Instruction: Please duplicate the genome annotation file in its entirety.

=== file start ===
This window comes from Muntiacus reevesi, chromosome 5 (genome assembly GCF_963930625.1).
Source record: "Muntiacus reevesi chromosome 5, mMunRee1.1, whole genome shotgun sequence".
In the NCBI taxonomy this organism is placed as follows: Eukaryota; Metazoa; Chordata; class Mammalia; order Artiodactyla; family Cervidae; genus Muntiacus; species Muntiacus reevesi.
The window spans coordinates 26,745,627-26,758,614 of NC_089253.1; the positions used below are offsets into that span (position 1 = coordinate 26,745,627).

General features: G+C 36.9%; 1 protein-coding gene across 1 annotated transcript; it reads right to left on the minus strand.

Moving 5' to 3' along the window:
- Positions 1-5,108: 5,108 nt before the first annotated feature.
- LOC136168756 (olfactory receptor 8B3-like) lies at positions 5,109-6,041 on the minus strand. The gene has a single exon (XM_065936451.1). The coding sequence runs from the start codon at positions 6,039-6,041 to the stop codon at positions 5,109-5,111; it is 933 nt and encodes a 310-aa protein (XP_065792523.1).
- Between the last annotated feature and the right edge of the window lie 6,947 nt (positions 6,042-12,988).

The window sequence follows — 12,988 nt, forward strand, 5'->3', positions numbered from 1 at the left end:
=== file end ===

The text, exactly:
This window comes from Muntiacus reevesi, chromosome 5 (genome assembly GCF_963930625.1).
Source record: "Muntiacus reevesi chromosome 5, mMunRee1.1, whole genome shotgun sequence".
In the NCBI taxonomy this organism is placed as follows: Eukaryota; Metazoa; Chordata; class Mammalia; order Artiodactyla; family Cervidae; genus Muntiacus; species Muntiacus reevesi.
The window spans coordinates 26,745,627-26,758,614 of NC_089253.1; the positions used below are offsets into that span (position 1 = coordinate 26,745,627).

General features: G+C 36.9%; 1 protein-coding gene across 1 annotated transcript; it reads right to left on the minus strand.

Moving 5' to 3' along the window:
- Positions 1-5,108: 5,108 nt before the first annotated feature.
- LOC136168756 (olfactory receptor 8B3-like) lies at positions 5,109-6,041 on the minus strand. The gene has a single exon (XM_065936451.1). The coding sequence runs from the start codon at positions 6,039-6,041 to the stop codon at positions 5,109-5,111; it is 933 nt and encodes a 310-aa protein (XP_065792523.1).
- Between the last annotated feature and the right edge of the window lie 6,947 nt (positions 6,042-12,988).

The window sequence follows — 12,988 nt, forward strand, 5'->3', positions numbered from 1 at the left end: